Reza Jafari was only 13 years old when he arrived in France as an unaccompanied minor. Over a decade later, the young Afghan has become a fervent defender of undocumented migrants living on the streets of Paris. He has set his sights on politics and is running as a candidate for The Greens in the upcoming French regional elections .
Every time Jafari meets with young Afghans living on the streets of Paris, he feels like someone is holding up a mirror to his face, showing him his own traumatic past. Born in Afghanistan, he arrived in France in 2009, after spending most of his childhood living in exile in Iran.
Today, the 25-year-old is a naturalized French citizen and the president of the migrant children’s rights group "Enfants d'Afghanistan et d'ailleurs." Jafari, who is also the proud father of a two-year-old girl, is convinced that the way he was received by France as an unaccompanied minor back in 2009 has helped him become the man he is today. "When I arrived, I received great support and was held by the hand all the way," he says.
For Jafari it is therefore unbearable to see how his Afghan compatriots are now living rough on the streets of the French capital. He has made it his life mission to try to improve their living conditions. For the past few months, Jafari has been involved in a series of activist and humanitarian efforts: From the migrant tent occupation of the central Place de la République, to food distributions and the provision of legal advice.
After taking on the role as the main spokesperson for Afghan asylum seekers, he started to regularly run into members of France’s Green party (EELV) while out in the field. In February, after some 200 migrants, including women and children, occupied an abandoned school building in the capital’s upscale 16th arrondissement, Jafari was invited to meet with Julien Bayou, the party’s national secretary and main candidate for île-de-France in the regional elections in June.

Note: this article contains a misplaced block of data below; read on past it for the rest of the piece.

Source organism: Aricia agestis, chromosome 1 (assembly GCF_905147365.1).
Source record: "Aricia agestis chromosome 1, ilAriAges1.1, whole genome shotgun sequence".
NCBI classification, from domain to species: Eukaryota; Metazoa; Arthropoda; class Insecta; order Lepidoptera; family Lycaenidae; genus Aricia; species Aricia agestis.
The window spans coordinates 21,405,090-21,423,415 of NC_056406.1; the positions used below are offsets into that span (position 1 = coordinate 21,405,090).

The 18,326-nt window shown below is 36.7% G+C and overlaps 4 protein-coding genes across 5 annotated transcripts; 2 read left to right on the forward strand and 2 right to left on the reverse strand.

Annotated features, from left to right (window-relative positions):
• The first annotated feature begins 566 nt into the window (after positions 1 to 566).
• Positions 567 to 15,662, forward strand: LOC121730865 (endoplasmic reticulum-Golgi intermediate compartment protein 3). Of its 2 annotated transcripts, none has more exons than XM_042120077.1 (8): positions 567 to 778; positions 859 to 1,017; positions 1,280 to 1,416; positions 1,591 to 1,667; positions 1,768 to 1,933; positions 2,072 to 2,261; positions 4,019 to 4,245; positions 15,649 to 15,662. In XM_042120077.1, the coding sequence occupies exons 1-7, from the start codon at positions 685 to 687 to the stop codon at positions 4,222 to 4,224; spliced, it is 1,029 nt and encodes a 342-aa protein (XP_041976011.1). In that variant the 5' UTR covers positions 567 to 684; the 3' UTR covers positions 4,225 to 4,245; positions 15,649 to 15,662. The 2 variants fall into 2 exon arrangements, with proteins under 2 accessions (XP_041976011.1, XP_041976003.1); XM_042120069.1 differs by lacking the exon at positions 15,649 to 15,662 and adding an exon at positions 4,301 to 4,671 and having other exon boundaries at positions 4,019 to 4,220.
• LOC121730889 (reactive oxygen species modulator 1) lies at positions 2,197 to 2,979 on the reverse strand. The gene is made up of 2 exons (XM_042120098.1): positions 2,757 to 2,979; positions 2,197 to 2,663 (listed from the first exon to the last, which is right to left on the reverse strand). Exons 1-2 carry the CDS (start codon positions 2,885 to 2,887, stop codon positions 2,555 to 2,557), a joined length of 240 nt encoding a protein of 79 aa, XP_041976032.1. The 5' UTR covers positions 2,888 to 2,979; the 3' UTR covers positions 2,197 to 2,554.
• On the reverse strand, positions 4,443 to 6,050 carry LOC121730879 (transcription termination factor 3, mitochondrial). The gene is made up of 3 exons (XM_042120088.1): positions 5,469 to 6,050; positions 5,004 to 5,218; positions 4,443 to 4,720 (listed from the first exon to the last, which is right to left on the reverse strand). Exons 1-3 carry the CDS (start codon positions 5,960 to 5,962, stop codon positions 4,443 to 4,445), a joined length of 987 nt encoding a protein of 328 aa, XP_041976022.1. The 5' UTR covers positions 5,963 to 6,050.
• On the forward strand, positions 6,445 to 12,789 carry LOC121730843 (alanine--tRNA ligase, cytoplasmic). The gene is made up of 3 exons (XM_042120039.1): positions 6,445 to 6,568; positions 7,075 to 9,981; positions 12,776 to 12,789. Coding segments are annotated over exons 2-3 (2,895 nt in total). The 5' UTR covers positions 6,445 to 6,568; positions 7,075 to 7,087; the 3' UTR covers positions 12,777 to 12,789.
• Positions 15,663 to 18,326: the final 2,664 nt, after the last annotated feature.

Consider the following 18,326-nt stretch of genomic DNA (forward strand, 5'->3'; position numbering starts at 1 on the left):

"We talked about his group's efforts, French foreign policy and the situation in Afghanistan. Reza was at a point in his activist career where he could see that public policies could work as an outlet for his activism," Léa Balage, Bayou’s campaign director, who participated in the February meeting, explains. "That's when we thought it would be a good idea for him to join [our election list] as a candidate."
'France has become my home'
Jafari underscores the importance of a former Afghan refugee becoming involved in French politics. "If you want things to change, you have to get involved. You can’t be afraid. Today, France has become my home. I need to defend its values, and by tradition, France is a welcoming country," he says.
"We’re very proud to have a former refugee among us, it’s part of the DNA of The Greens," Balage says, and points to the party’s efforts to improve France’s reception of asylum seekers, including the building of a humanitarian camp in the northern town of Grande-Synthé in 2016. The camp burned down in 2017, however.